Polychronization: Computation With Spikes

Neural Computation (2006) 18:245-282

Eugene M. Izhikevich

The Neurosciences Institute,
10640 John Jay Hopkins Drive,
San Diego, CA, 92121.

Abstract. We present a minimal spiking network that can polychronize, i.e., exhibit reproducible time-locked but not synchronous firing patterns with millisecond precision, as in synfire braids. The network consists of cortical spiking neurons with axonal conduction delays and spike-timing-dependent plasticity (STDP); a ready-to-use MATLAB program and C++ program code is included. It exhibits sleep-like oscillations, gamma (40 Hz) rhythms, conversion of firing rates to spike-timings, and other interesting regimes. Due to the interplay between the delays and STDP, the spiking neurons spontaneously self-organize into groups and generate patterns of stereotypical polychronous activity. To our surprise, the number of co-existing polychronous groups far exceeds the number of neurons in the network, resulting in an unprecedented memory capacity of the system. We speculate on the significance of polychrony to the theory of neuronal group selection (TNGS, Neural Darwinism), cognitive neural computations, binding and gamma rhythm, mechanisms of attention, and consciousness as "attention to memories".

Full text in PDF file,

Files for simulation

Simulation files:

Simulation files to explore polychronous groups:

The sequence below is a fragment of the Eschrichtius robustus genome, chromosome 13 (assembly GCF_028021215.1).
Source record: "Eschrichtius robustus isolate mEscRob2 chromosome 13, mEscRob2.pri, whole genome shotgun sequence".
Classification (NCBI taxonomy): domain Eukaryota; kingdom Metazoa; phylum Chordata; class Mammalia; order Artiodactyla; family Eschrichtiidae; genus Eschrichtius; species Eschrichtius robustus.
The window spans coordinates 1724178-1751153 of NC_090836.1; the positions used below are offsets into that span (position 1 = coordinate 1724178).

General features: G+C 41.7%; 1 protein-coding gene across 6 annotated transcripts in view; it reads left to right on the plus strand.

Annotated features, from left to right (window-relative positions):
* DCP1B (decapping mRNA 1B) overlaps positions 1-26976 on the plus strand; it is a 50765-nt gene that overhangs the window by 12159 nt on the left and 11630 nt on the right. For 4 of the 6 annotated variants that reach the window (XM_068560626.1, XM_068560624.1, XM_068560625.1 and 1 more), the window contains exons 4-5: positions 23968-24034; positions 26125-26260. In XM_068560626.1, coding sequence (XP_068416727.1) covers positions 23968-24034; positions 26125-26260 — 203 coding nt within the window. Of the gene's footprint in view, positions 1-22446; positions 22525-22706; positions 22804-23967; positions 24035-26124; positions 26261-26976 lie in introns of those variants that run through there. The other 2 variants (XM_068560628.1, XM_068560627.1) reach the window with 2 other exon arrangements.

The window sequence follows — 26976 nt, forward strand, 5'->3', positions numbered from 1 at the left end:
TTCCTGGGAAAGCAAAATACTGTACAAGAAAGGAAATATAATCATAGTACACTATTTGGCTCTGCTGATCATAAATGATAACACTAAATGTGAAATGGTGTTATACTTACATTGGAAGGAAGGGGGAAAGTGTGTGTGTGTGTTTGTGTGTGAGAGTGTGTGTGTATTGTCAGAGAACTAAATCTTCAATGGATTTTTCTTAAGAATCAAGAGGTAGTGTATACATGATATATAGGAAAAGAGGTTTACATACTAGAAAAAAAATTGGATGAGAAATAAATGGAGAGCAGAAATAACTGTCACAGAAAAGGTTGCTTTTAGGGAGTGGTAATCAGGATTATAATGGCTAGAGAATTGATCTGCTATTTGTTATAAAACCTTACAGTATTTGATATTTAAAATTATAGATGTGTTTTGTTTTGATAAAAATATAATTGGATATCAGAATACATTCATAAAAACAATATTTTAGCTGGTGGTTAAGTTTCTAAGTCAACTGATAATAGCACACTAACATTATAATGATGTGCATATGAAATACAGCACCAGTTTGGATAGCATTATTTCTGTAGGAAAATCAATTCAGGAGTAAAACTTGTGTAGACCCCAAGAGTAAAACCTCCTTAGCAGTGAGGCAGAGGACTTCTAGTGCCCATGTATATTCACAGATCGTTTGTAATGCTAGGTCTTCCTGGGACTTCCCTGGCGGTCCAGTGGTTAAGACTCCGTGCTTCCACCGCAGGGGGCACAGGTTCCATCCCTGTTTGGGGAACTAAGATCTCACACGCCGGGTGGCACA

To find polychronous groups, first run spnet.m for sufficiently long period of time and then save the workspace in a file, e.g., write 'save 18000'. Then, use this file name in the program polychron.m to find all groups. Uncomment the line that shuffles excitatory->excitatory connections and run polychron.m again to see how many groups are expected by chance.

For example, the program spnet.m was run for 18000 seconds and the workspace was saved in the file 18000.mat. Then, polychron.m found 1973 groups (only 211 for shuffled synapses). Using less stringent requirement for groups (i.e., setting min_group_path=6 in polychron.m) results in 6071 groups.

Note: The MATLAB and C programs are similar but not equivalent. MATLAB program misses some of the groups.

The quickest way to start is to download polychron.m, polygroup.m, and 18000.mat into the same folder. Then, run polychron.m and enjoy the show.

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